Toyota Camry has been the top-seller in the U.S. for over a decade now. However, the February sales figures revealed by Toyota came as a shock as the flagship sedan fell in sales by around 9.5% compare to the year ago. This was the biggest hit Toyota took in its sales growth in the past 16 months. Growth in sales tumbled by almost 50%.
According to analysts, the February results suggest the increasing competition for the manufacturer that was titled the No.1 automaker in the world for 2012. Toyota has a 22% market share in the U.S. in the mid-size car segment. Camry is increasingly facing tough competition from the revamped Ford Fusion and Nissan’s Altima. In addition, the two cars are being offered with higher discounts.
Last year, Camry beat the second car on the top-selling models by over 22%, and continued to maintain that lead until January this year. According to an analyst with Kelley Blue Book, Irvine, Camry would find it difficult to maintain its supremacy that was seen last year. If the Japanese automaker wants to maintain its top position, it would have to work with its discount offers.
According to a research firm, prices of Toyota’s lineup were almost 6% higher compared to the same month last year. This is the biggest growth any chief automaker has seen. While the average growth rate for the industry has been at around 1.2%.
Toyota seems to be moving in the direction of offering incentives, as they came out with a no-interest finance offer on the Camry, just the last week. However, the hybrid variant is not included in this incentive offer. However, analysts and research firms are considering whether Toyota would be cutting more out of its margins to retain its dominance in the U.S. market.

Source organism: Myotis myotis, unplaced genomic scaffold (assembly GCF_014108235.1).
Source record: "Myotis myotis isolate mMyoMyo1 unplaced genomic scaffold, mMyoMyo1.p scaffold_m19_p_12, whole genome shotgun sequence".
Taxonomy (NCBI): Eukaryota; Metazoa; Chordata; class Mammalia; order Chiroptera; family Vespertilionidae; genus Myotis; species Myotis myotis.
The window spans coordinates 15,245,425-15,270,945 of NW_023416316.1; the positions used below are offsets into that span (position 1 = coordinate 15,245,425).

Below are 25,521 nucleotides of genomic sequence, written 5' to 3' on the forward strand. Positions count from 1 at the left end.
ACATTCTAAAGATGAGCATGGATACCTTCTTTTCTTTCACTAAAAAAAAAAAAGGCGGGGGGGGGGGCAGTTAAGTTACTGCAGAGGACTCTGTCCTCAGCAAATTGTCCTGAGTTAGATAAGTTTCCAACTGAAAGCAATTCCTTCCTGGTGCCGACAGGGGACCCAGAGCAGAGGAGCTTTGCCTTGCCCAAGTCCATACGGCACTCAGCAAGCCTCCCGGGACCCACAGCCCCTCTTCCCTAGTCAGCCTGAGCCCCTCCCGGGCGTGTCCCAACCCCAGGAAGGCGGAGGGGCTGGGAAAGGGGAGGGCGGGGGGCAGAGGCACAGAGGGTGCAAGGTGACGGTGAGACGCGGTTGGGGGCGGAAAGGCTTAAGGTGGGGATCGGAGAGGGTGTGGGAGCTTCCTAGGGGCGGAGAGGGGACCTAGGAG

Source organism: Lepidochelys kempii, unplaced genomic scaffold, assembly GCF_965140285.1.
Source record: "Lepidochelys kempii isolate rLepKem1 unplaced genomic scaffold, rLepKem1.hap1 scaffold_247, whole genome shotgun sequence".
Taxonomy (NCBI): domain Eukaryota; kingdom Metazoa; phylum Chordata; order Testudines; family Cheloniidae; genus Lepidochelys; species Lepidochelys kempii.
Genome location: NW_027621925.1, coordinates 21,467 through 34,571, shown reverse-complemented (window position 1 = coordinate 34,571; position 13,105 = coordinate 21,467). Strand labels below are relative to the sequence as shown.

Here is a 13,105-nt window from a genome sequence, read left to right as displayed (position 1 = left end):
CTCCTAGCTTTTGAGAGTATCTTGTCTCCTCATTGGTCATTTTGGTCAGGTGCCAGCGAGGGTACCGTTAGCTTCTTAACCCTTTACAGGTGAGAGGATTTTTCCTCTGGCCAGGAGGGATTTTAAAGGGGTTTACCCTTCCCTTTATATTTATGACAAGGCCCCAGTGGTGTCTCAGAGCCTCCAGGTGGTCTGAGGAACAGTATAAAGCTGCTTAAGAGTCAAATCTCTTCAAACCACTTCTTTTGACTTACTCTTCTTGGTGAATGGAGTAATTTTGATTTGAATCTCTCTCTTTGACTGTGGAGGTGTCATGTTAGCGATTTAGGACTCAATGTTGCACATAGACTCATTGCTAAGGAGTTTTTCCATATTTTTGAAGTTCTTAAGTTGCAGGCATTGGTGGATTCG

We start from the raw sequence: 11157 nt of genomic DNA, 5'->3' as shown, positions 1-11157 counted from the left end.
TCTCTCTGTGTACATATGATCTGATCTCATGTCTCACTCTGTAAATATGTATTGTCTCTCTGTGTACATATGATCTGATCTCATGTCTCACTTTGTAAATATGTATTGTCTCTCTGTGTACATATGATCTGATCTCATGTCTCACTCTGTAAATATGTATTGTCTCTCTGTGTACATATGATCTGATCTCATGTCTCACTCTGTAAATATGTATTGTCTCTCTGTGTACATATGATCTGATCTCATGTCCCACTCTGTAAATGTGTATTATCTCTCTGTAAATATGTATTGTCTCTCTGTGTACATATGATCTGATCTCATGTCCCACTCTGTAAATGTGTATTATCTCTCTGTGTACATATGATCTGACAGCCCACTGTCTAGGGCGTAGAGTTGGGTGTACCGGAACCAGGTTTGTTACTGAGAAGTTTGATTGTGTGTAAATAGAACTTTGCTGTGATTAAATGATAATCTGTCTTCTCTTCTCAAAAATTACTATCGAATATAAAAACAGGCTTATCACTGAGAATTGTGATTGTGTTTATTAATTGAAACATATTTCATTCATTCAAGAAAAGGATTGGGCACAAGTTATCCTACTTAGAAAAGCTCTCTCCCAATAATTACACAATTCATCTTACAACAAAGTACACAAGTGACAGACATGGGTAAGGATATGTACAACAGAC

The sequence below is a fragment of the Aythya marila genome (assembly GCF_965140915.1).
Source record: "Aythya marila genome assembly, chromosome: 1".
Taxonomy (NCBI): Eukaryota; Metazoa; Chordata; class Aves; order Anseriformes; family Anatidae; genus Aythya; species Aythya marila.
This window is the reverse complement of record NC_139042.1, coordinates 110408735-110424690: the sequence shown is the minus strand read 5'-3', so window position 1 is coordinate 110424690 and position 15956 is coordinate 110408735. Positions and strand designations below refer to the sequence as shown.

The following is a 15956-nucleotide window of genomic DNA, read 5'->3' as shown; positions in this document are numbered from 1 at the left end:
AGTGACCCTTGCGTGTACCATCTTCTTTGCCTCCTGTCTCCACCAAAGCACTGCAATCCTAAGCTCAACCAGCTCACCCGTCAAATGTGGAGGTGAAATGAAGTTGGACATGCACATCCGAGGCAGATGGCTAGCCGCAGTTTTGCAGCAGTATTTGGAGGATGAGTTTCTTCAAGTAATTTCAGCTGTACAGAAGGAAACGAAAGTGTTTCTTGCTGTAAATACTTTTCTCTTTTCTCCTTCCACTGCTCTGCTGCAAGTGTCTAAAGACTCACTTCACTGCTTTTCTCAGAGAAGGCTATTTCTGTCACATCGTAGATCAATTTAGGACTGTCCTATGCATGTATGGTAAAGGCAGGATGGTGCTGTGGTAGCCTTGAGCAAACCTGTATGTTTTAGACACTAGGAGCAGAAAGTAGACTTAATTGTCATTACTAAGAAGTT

Among the top 4 midsize sedans for February, Toyota Camry was at the second spot from below in terms of offering incentives. While Camry was offered with incentives worth $1,500, Nissan Altima came with an additional $260 and Ford Fusion with an extra $600 and more.
The Accord 2013, the No.2 midsize sedan has also been revamped by Honda and is offered with an incentive of over $560.
The pricing limitations followed by Toyota are providing benefits to Honda. While Toyota Camry took a dip, Honda Accord’s sales grew by over 35% last month. A couple of months ago, Camry was just 2,000 units ahead of the Accord, while Honda Civic had outsold Toyota’s flagship midsize sedan by becoming the top seller.
Ford’s Fusions comes as a refurbished model and the sedan recorded a growth of over 28%. However, the figures for Nissan Altima fell by around 16%. Altima is the 3rd highest selling midsize car.